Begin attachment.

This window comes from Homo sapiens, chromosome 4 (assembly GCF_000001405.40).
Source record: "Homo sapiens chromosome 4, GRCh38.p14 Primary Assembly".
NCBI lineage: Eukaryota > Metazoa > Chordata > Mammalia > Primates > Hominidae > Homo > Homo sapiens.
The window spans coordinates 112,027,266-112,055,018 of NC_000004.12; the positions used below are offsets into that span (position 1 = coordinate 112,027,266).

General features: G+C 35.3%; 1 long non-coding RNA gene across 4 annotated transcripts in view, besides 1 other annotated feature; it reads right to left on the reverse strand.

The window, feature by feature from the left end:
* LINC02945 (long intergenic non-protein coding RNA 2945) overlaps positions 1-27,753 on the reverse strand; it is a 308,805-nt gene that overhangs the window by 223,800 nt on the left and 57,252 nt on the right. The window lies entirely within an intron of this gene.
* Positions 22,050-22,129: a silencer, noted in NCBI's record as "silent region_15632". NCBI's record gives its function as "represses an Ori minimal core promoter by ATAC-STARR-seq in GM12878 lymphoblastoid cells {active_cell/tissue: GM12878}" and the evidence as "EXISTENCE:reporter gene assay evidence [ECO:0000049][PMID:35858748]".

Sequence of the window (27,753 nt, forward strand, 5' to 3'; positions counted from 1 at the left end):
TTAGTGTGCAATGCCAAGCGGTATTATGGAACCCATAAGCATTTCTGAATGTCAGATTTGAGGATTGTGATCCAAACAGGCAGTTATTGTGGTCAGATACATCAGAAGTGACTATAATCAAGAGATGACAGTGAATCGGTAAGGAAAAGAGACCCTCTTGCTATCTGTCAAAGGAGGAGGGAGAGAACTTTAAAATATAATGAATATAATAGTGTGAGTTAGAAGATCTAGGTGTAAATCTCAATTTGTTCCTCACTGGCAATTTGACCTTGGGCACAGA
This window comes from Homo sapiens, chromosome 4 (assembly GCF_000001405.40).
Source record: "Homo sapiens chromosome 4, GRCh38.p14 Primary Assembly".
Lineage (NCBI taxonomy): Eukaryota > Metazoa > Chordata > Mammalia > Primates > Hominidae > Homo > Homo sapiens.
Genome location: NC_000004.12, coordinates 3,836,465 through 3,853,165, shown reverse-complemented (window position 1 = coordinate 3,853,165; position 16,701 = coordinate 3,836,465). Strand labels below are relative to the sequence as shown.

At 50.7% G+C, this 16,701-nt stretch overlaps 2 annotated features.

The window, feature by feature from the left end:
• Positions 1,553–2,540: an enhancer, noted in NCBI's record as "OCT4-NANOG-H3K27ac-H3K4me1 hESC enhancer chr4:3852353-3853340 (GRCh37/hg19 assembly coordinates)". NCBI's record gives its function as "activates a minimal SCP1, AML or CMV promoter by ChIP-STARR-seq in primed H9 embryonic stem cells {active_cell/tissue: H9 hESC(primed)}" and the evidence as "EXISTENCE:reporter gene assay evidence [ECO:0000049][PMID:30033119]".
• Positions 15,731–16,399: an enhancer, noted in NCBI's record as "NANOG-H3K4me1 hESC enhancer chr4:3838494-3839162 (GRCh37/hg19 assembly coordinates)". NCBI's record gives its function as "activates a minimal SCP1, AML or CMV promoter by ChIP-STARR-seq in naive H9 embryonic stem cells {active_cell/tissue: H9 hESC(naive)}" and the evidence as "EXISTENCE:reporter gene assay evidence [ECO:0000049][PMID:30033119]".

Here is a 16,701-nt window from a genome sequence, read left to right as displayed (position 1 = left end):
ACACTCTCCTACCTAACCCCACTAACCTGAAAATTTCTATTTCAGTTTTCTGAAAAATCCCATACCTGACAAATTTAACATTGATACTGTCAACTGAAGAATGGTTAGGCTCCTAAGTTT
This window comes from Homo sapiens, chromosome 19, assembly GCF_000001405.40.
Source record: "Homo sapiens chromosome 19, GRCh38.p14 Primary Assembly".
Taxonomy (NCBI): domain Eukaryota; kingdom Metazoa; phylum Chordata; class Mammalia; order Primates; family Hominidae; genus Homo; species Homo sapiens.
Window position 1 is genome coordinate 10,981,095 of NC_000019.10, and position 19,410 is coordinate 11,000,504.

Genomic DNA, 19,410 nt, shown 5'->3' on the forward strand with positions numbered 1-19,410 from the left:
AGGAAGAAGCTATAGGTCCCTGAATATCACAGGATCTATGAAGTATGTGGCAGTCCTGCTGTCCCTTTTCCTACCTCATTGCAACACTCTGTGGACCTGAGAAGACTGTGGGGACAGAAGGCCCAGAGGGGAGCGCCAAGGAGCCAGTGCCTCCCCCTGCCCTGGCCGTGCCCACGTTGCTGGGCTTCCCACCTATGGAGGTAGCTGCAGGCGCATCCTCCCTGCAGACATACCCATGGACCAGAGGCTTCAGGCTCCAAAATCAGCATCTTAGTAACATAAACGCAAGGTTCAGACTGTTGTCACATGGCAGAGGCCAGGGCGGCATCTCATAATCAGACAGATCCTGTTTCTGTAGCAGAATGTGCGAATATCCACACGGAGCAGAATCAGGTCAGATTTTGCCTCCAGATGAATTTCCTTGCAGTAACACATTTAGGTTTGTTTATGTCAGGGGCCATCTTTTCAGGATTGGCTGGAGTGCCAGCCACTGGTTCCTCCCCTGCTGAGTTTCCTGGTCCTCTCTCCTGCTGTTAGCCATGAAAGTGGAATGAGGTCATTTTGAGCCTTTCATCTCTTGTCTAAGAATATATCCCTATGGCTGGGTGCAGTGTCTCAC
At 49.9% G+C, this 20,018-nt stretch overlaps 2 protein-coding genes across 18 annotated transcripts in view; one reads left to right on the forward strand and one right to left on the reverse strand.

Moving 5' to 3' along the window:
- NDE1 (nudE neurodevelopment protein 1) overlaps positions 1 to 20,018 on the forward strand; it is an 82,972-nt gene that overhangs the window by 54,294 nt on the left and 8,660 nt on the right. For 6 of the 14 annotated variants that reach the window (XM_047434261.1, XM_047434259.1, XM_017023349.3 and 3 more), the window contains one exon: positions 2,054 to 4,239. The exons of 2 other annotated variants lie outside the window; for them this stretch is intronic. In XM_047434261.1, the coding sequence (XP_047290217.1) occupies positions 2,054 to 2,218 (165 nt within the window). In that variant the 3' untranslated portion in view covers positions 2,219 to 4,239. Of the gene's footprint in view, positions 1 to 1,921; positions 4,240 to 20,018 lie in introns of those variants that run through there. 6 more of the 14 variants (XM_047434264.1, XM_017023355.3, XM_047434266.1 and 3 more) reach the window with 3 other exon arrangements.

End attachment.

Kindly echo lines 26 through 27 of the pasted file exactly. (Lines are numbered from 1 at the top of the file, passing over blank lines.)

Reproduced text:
AGGAAGAAGCTATAGGTCCCTGAATATCACAGGATCTATGAAGTATGTGGCAGTCCTGCTGTCCCTTTTCCTACCTCATTGCAACACTCTGTGGACCTGAGAAGACTGTGGGGACAGAAGGCCCAGAGGGGAGCGCCAAGGAGCCAGTGCCTCCCCCTGCCCTGGCCGTGCCCACGTTGCTGGGCTTCCCACCTATGGAGGTAGCTGCAGGCGCATCCTCCCTGCAGACATACCCATGGACCAGAGGCTTCAGGCTCCAAAATCAGCATCTTAGTAACATAAACGCAAGGTTCAGACTGTTGTCACATGGCAGAGGCCAGGGCGGCATCTCATAATCAGACAGATCCTGTTTCTGTAGCAGAATGTGCGAATATCCACACGGAGCAGAATCAGGTCAGATTTTGCCTCCAGATGAATTTCCTTGCAGTAACACATTTAGGTTTGTTTATGTCAGGGGCCATCTTTTCAGGATTGGCTGGAGTGCCAGCCACTGGTTCCTCCCCTGCTGAGTTTCCTGGTCCTCTCTCCTGCTGTTAGCCATGAAAGTGGAATGAGGTCATTTTGAGCCTTTCATCTCTTGTCTAAGAATATATCCCTATGGCTGGGTGCAGTGTCTCAC
At 49.9% G+C, this 20,018-nt stretch overlaps 2 protein-coding genes across 18 annotated transcripts in view; one reads left to right on the forward strand and one right to left on the reverse strand.